The Benefits of Wearing Contacts vs. Glasses While Working Out (pros and cons)


Many of us have gone through incredible lifestyle changes in the last year, especially adjusting to working or studying remotely. While we transition into a digital-based social lifestyle, we expose ourselves to a lot more screen-time than we typically would. The bright screens could lead to a lot of eye-straining, making our eyes tired and dry, so many folks would either opt to wear glasses with blue light protection or have just started to need glasses.

Screens have not been the only topic of discussion throughout the pandemic; lethargy and boredom have made many of us restless. Many of us have picked up a sport, activity, or added home workouts to our routine. The question here is, if you already wear glasses- should you then wear contact lenses or your glasses when you work out? This article is here to list all the pros and cons that can help you decide which choice is ultimately the best for you.




  • Glasses can help keep dust and debris out of your eye.
  • The lenses can prevent you from getting poked in the eye.
  • Wearing glasses reduces the need to touch your eyes, which in turn reduces the likelihood of irritating your eyes or developing an eye infection.
  • Eyeglasses won’t exacerbate the problem of dry and sensitive eyes, as contact lenses can.


  • Glasses can break and cause eye injuries.
  • They don’t provide peripheral vision, and frames limit your visual field.
  • Glasses will jostle around as you run or move when working out.
  • Glasses are expensive to replace if broken.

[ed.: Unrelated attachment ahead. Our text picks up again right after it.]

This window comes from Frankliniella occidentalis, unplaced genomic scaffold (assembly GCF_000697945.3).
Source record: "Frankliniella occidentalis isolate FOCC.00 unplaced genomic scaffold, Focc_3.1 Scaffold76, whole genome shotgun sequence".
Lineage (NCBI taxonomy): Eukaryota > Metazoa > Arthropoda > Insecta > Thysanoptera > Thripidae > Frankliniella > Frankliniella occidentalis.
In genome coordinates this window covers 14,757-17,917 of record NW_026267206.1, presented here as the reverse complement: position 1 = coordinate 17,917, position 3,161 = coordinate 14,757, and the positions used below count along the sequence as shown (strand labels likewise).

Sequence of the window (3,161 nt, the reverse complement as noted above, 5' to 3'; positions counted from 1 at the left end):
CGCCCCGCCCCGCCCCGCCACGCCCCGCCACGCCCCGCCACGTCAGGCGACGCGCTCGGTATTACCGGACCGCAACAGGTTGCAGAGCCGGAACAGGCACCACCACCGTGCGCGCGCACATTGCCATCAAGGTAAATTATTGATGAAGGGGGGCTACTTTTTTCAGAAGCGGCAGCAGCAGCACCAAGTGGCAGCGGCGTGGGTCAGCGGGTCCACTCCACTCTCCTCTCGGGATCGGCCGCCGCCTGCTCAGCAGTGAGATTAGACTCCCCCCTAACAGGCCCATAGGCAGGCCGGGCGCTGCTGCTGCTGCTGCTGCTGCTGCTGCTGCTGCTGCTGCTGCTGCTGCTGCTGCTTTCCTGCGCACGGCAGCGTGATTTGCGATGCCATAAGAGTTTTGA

• Lenses can cause distortions, making things seem larger or smaller than they are.
  • Cold weather causes glasses to fog, while rainy weather creates splatter marks on glasses lenses.
  • Lenses may cause reflections that hinder performance, especially with outdoor activities.

Contact Lenses


  • Contacts provide an unobstructed, clear, and crisp vision. There are no frames to get into your line of sight, so you have better peripheral vision. You can view more of your surroundings and react faster to objects coming at you while cycling or running. You also can more easily see and respond to ground balls or other things at your feet.
  • You are eliminating disturbances from jostling frames while you move.
  • Contacts are comfortable. Since the lenses fit your eye, you will experience less distortion, even when moving.
  • Contacts are unlikely to fall out or need adjusting. Unlike glasses, contact lenses will not break in your eye and cause injury.
  • Fogging or rain is not an issue.
  • Contacts are cheaper to replace than glasses, should you break your glasses frequently.
  • You will have no glare or reflections.
  • Better compatibility with safety equipment. For sports that require headgear or protective goggles, contact lenses don’t interfere with the fit or comfort of these safety devices.


  • If something pokes you in the eye, you can lose your contact lens.
  • If something gets under your contact lens, you will have irritated eyes.
  • You cannot swim in contacts.
  • Contacts do not protect your eye from injury.


There are three main factors you should consider before deciding which you would prefer to use while working out between glasses or contact lenses:

  1. Comfort
  2. Budget
  3. Convenience 

At the end of the day, if you find contact lenses more comfortable and convenient to wear while working out and have the budget to get daily disposable ones, that’s the best choice for you. Alternatively, you could get monthly contact lenses at a slightly lower price if you don’t mind putting in more work and can be consistent with cleaning your contact lenses using the saline solution each time you work out.

Assuming your workouts are primarily stationary, like weightlifting, and you’ll find glasses perfectly comfortable to wear while you do this. You can stick to your glasses and make the most out of your investment!